he was in there in a big wig
and heels, and someone said,
You know he’s always late,
he probably isn’t here yet—
he’s still fixing his makeup.
“In the Country of Resurrection,” Ada Limón
Similar to the Larkin in spirit; but honestly, the last two lines just slay me.
Last night we killed a possum,
out of mercy, in the middle of the road.
It was dying, its face was bloody,
the back legs were shattered. The mistake
I made was getting out of the car
(you told me not to), but I wanted to be
sure, needed to know for sure, that it could
not be saved. (Someone else had hit it.)
The sound it was making. The sound
folded me back into the airless car.
Do it, do it fast, I lowered my head
until the thud was done. You killed it quiet.
We drove home under the sickle moon,
laundry gone cold and dry on the line.
But that was last night. This morning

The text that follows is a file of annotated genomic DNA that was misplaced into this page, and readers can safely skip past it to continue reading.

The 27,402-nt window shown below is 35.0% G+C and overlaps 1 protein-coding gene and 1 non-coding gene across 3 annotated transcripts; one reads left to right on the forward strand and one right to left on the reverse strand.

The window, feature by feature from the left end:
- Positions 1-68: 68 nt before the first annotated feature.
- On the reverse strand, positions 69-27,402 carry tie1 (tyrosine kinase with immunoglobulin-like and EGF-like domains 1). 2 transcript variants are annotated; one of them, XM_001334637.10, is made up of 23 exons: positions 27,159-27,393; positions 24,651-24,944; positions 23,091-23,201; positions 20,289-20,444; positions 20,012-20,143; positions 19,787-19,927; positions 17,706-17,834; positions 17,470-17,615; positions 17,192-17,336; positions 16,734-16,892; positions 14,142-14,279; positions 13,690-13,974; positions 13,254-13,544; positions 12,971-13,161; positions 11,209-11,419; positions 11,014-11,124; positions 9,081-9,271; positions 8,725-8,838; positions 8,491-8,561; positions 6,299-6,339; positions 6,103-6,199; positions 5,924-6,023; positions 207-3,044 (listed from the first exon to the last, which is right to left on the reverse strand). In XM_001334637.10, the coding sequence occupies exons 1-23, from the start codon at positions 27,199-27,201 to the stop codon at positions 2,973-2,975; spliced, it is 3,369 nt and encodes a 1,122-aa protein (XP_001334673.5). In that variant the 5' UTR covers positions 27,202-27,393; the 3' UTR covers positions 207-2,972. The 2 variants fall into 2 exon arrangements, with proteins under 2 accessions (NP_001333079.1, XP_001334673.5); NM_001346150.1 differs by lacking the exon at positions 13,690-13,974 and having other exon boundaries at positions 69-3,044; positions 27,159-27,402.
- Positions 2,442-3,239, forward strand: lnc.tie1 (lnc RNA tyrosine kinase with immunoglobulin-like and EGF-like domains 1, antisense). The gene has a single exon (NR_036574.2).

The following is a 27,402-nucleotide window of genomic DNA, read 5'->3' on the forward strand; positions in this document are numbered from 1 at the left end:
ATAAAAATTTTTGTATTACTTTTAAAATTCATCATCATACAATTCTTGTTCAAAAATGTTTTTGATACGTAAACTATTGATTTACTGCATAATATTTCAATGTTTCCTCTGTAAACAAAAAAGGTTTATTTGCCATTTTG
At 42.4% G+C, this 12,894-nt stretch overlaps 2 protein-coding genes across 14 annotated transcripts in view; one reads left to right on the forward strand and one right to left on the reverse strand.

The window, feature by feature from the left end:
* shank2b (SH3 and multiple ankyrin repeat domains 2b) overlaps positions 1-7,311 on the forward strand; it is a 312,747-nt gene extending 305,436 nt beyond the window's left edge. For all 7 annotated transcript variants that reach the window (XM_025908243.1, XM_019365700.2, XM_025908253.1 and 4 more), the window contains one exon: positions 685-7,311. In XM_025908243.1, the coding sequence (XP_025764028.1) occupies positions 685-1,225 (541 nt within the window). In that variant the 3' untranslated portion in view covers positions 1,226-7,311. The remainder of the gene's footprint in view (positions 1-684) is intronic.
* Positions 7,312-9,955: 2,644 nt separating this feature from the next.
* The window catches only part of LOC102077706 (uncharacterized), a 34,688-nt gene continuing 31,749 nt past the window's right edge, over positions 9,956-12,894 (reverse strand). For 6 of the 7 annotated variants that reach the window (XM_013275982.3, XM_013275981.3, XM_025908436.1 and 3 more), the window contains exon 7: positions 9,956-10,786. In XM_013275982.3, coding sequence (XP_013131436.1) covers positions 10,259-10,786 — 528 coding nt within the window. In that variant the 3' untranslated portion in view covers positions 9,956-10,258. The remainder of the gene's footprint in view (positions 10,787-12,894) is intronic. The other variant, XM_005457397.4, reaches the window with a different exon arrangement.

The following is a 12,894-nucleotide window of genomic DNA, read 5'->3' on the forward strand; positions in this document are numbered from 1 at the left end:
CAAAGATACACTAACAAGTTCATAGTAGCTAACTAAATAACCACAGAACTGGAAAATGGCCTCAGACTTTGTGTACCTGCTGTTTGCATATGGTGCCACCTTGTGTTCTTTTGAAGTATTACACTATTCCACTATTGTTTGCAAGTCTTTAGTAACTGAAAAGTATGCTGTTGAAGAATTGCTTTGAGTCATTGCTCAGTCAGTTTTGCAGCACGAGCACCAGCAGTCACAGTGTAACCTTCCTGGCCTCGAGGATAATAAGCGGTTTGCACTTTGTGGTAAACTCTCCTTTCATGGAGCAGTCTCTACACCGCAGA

the sun is coming alive in the kitchen.
You’ve gone to get us gas station coffee
and there is so much life all over the place.
“Death,” Joe Brainard
This is the kind of discourse that makes me feel comfortable with death and with life—a straightforward, semi-ironic, funny take on death, and how to live with the knowledge of it.
Death has a very black reputation but, actually, to die is a
perfectly normal thing to do.
And it’s so wholesome: being a very important part of
nature’s big picture. Trees die, don’t they? And flowers?
I think it’s always nice to know that you are not alone. Even
Let’s think about ants for a minute. Millions of ants die
every day, and do we care? No. And I’m sure that ants feel the
same way about us.